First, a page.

English 233: Introduction to Western Humanities -- Baroque & Enlightenment
An outline of Molière's Tartuffe -- Act Two
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i. Orgon reveals to Mariane his resolve that she marry Tartuffe.
She begins by "fishing" but with a view not of discovering her true feelings but of to manipulating her, to trapping her into describing her feelings to be what he wants them to be (despite what his proceeding reveals is his assumption that they are.
She ends by tyrannically insisting on his privilege as father.
ii. Dorine enters to defend the interests of her mistress.
She begins by treating the story first as a rumor,
then as a joke
finally as unwise.
She presents the case against the match prepared by Orgon.
1) Mariane is unsuitable for Tartuffe (if he's as he says he is).
2) Tartuffe is socially unsuitable as son-in-law for a man of Orgon's station in life.
3) Tartuffe is unsuitable for him: he will drive her to infidelity (disgrace and spiritual peril).
4) The marriage requires breaking the promise to Valère.
Orgon deploys his pretexts for dismissing the latter consideration.
1) He cites a rumor that Valère gambles.
2) He declares he hasn't seen Valère at church: that his orthodoxy is questionable.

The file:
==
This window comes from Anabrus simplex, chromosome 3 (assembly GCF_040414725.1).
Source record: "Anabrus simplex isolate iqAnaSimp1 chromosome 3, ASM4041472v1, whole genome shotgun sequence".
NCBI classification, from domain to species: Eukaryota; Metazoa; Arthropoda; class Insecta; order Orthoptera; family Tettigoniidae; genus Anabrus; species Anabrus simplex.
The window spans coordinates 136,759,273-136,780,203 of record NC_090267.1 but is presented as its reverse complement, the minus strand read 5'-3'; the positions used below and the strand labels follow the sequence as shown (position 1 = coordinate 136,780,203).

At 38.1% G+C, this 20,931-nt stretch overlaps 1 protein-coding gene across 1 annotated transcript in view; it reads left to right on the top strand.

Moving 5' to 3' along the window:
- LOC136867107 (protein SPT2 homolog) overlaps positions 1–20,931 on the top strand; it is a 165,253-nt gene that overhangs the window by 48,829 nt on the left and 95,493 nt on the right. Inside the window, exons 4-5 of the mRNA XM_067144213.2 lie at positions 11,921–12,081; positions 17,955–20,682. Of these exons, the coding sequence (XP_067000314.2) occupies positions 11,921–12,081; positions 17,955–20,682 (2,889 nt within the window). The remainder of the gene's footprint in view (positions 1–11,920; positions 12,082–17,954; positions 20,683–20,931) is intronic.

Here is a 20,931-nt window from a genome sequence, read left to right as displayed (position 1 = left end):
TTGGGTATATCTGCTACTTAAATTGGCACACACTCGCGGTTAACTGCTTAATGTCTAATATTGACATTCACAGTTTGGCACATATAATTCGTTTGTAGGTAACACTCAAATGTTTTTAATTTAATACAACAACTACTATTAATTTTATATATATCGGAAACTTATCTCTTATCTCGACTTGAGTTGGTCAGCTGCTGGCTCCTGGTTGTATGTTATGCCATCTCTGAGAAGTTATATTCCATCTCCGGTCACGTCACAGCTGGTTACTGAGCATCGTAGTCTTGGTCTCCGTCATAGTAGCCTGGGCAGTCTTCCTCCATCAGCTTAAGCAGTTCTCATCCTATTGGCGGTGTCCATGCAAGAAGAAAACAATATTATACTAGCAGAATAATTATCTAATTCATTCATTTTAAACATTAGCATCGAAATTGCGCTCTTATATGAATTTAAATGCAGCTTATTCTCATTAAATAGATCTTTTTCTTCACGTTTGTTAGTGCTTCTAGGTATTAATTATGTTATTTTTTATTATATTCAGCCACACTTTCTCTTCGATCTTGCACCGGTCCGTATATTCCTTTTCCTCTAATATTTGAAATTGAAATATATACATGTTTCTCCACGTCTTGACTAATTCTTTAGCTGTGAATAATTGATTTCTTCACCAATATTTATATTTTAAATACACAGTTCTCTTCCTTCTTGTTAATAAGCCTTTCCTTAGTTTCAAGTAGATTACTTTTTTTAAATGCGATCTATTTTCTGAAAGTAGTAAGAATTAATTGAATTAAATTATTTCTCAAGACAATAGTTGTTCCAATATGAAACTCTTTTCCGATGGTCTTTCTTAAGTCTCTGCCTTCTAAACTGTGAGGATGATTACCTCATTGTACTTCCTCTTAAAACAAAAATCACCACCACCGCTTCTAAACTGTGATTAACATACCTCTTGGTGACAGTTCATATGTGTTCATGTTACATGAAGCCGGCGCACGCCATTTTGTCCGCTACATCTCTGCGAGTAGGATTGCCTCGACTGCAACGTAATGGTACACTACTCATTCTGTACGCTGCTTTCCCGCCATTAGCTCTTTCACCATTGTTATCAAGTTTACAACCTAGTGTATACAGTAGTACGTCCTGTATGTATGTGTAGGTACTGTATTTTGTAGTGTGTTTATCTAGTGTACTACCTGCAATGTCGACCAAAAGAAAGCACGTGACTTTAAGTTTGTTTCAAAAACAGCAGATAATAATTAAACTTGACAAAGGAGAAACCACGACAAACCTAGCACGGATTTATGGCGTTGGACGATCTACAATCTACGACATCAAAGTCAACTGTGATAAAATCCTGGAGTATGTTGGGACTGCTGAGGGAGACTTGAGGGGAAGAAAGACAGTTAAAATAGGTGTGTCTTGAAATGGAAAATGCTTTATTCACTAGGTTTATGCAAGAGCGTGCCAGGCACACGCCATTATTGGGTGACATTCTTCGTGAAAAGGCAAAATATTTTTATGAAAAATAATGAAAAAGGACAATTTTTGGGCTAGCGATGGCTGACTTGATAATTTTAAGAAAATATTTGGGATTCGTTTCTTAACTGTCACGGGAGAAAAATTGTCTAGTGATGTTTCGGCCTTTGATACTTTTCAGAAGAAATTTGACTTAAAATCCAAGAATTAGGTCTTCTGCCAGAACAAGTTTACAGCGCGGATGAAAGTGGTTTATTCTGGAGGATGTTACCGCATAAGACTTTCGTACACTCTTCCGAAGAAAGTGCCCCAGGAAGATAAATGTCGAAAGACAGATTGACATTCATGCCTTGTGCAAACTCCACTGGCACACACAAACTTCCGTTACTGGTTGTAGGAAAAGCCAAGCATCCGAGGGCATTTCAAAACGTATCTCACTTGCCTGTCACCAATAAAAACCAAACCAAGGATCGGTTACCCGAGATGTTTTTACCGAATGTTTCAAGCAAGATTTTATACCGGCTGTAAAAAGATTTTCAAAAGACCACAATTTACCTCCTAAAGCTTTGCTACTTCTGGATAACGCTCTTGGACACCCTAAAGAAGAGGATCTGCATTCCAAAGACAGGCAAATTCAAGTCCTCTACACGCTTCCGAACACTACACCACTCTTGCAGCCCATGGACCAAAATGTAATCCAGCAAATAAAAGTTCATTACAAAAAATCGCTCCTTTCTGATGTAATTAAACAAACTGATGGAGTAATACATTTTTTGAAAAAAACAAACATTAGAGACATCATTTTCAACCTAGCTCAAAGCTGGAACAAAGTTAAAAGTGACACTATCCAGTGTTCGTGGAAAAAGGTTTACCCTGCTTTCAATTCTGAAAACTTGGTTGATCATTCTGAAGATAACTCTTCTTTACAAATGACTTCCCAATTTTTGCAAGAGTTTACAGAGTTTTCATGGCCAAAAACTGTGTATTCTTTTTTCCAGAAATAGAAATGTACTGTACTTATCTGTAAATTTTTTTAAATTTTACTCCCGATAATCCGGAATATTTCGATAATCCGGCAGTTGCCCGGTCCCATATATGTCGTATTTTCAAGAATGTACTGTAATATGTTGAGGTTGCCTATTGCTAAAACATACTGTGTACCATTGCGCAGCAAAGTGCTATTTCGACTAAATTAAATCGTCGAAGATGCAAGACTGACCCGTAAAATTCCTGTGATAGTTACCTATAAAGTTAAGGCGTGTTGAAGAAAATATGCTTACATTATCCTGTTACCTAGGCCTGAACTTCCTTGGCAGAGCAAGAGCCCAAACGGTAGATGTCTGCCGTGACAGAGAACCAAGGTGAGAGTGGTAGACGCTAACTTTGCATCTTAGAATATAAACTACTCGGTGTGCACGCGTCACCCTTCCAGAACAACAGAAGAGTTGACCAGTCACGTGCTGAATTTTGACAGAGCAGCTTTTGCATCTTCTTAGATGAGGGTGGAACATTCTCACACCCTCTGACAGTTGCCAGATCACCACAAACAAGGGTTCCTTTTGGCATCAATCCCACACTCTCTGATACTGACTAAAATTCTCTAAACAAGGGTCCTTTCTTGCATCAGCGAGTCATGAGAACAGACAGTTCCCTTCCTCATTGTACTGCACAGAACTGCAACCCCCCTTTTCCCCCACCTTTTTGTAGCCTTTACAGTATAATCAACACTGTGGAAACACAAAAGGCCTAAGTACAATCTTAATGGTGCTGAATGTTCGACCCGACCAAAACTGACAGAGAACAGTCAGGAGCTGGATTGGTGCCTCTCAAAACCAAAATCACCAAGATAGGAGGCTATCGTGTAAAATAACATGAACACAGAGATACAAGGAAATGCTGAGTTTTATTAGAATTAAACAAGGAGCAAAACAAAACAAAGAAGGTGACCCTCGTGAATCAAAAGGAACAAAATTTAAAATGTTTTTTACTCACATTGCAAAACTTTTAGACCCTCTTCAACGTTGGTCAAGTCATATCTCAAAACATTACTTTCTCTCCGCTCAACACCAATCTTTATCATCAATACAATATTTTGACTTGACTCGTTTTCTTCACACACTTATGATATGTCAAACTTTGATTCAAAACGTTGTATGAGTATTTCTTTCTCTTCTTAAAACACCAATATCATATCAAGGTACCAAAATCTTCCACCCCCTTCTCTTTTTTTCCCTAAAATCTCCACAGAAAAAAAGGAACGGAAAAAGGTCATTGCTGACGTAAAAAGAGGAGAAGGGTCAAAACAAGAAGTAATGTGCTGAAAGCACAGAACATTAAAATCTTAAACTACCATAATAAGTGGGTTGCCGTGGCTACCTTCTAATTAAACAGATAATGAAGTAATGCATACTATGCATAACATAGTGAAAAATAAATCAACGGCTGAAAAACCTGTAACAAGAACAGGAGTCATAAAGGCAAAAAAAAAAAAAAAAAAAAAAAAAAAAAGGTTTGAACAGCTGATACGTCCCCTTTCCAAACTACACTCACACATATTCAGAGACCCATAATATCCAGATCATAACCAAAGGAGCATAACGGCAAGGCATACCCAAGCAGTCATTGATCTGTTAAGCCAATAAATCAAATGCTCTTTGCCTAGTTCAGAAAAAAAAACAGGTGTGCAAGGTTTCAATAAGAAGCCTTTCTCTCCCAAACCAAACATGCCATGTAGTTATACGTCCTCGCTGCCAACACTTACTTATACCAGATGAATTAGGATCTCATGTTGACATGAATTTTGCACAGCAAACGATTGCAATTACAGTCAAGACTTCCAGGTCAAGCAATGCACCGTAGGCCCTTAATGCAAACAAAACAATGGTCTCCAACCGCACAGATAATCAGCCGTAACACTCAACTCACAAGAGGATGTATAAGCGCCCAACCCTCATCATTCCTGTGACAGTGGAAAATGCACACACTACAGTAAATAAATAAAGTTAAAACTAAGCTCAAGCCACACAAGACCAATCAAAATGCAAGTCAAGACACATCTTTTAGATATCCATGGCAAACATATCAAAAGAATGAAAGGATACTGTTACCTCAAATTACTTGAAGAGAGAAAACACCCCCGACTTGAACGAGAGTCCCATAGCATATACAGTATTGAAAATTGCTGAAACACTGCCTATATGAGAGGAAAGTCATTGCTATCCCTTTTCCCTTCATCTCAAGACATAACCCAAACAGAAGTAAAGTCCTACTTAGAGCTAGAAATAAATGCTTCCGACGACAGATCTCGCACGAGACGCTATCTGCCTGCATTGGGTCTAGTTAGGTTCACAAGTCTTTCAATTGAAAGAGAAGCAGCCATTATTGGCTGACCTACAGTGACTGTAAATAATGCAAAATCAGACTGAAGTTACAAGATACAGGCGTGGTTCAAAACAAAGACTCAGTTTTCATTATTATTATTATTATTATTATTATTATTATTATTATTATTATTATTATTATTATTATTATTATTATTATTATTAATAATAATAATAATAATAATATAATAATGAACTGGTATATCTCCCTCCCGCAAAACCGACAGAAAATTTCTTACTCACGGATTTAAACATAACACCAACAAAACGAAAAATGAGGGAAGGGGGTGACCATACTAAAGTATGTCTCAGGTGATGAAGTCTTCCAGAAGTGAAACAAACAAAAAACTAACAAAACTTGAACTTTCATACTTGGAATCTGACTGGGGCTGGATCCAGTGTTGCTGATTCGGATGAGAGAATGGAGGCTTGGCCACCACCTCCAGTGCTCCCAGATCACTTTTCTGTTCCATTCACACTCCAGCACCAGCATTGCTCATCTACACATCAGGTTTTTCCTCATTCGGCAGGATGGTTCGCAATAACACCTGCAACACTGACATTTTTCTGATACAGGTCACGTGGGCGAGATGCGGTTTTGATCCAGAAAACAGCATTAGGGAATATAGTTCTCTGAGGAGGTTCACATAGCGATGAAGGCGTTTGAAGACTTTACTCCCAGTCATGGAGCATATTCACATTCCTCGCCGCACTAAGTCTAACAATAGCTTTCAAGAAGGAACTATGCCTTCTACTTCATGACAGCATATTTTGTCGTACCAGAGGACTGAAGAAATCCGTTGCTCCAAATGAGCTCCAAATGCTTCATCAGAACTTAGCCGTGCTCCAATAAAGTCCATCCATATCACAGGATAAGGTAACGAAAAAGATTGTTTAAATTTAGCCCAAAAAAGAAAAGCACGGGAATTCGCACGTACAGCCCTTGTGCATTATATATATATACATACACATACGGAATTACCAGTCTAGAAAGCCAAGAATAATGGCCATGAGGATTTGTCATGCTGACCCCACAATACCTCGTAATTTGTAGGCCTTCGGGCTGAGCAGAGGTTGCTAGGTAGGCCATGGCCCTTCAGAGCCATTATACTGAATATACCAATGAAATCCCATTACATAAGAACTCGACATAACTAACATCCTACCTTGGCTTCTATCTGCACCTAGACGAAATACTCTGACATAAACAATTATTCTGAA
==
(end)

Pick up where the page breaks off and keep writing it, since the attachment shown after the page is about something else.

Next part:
Three concluding "riffs":
=> Dorine repeatedly interrupts Orgon as he turns to Mariane.
[Do these interruptions have the same meanings as those we see in the opening scene of the play and in Scenes iv and v of Act III? ]
=> Dorine repeatedly talks "to herself."
=> Dorine repeatedly uses her silence against the repressor.
iii. Dorine rallies Mariane to resist.
First she reasons straightforwardly.
Then she ironically enumerates the "advantages" of the match and insists that Mariane deserves.
iv. Valère, having arrived to check out the rumor that Orgon plans to marry off Mariane, he and she get into a spat aggravated by the offended oversensitivity and obstinacy of each.
Asked what position she will take, Mariane says she doesn't know.
Asked for his counsel, Valère advises her to marry Tartuffe.
Valère accuses her of having been insincere with him, and vows to seek kinder treatment from another woman.
Valère vows to leave. A yo-yo scene ensues: 4 repetitions.
She runs back and forth several times to restrain each from leaving, draws them together, chiding each, prevents them from getting derailed anew, formulates a plan for each and forces them to go their separate ways.
Copyright (c) 1996 by Lyman Allen Baker.
Permission granted for non-commercial educational use; all other rights reserved.
Revised 23 November 1996.